Former employees’ scathing reviews on Glassdoor.com painted SVCF’s leadership as avaricious and “incredibly misguided,” with “no mission outside of being the largest community foundation in the world. … SVCF ultimately serves little purpose beyond helping the 1% evade taxes by putting money into charitable brokerage accounts.”
The California Bay Area may be blessed with a bumper crop of the affluent, but the shocking overreliance of the country’s largest community foundation on a sprinkling of top-dollar donors undermines its image as a publicly supported nonprofit—or even as one focused on local affairs. As philanthropy critic Alan Cantor noted shortly after the scandal, Carson and associates “found the notion of geographical community too limiting,” choosing to see SVCF as more of a global citizen. The “geographic location, interests, and identity” of SVCF’s community “cannot be placed on any one map,” Carson wrote in 2013. A year after his resignation, the group’s Form 990 report revealed that SVCF’s assets plunged by an incredible $4.6 billion.
All this not only calls attention to a major river of money flowing to political groups, but asks a burning question: Who does philanthropy serve? Until we answer that question—one that our forebears understood—community foundations, private foundations, and 501(c) groups are immaterial.
It’s revealing that the United States is one of a very few countries to offer tax exemption and other benefits to nonprofits. The practice dates back to the Revenue Act of 1909, but the spirit behind it is much older than the republic. Colonial Americans—unlike the British, French, and Spanish—chose to organize numerous citizens’ committees to tackle problems beyond the scope of either individuals or the government—a first in world history. These were the first corporations organized for the public good rather than to sustain a business venture, and their roots reach deep into English common law and the Protestant Reformation, which put the responsibility for godliness in the community upon each individual Christian, not ecclesiastical or secular authorities.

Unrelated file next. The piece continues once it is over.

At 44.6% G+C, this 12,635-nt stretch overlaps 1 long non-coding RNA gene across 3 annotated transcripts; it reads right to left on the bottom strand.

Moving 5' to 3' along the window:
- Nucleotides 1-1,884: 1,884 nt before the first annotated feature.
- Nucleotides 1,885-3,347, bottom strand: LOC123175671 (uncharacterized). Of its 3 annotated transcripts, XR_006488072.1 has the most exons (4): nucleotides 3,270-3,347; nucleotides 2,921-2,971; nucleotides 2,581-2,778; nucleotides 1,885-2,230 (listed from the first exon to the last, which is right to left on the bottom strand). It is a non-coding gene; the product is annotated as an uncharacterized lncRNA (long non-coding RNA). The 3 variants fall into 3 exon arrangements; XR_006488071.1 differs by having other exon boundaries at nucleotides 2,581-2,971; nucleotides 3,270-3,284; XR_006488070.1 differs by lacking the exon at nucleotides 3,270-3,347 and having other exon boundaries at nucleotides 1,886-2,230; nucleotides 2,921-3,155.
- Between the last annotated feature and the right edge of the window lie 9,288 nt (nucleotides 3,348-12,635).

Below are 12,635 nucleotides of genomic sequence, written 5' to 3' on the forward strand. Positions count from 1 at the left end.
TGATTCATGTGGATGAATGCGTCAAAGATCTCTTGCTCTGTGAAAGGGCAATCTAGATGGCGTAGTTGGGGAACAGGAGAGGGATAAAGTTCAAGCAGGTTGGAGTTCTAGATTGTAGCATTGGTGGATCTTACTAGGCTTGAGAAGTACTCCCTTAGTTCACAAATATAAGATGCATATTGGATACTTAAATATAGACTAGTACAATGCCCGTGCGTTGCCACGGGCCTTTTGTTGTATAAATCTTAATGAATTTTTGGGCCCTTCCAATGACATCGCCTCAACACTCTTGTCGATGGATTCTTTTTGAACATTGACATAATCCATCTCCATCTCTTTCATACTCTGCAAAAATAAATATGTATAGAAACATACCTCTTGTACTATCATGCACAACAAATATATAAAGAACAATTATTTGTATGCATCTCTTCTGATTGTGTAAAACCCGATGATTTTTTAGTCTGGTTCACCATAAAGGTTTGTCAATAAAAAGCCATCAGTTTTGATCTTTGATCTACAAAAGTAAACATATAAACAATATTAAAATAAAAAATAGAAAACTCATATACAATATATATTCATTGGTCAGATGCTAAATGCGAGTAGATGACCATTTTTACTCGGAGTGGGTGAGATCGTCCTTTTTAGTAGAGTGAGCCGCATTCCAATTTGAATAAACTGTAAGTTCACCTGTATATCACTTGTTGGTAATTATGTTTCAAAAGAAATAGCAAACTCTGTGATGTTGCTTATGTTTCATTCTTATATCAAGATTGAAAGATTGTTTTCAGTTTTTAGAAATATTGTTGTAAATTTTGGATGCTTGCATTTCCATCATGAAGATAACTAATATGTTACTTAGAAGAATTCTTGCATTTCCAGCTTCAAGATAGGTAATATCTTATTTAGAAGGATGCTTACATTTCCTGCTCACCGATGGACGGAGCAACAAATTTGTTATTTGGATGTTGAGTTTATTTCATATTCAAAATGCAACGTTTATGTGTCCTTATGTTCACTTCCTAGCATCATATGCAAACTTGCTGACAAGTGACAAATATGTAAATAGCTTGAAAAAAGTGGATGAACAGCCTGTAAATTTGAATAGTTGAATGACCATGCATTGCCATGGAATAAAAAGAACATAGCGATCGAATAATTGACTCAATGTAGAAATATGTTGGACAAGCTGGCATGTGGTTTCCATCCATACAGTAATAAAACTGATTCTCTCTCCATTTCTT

As families were expected to study and emulate the Bible, so were they expected to “work out [their] own salvation with fear and trembling” in the public sphere—that is, do works fit for holiness in an unholy world that reflect their redemption in Jesus Christ. Gratitude for what God has accomplished for the individual believer, not the threat of slipping back into damnation, drove the Puritan colonists in New England. Is it any wonder that in early America the greatest outpouring of committees created for the public benefit was centered there?
φιλανθρώπως (philanthropos) is the love of mankind rooted in the divine image. Modern philanthropy has mistaken itself with the love of money. Once we’ve started down that road, all the good intentions in the world won’t help us escape it.
Appendix: The recipients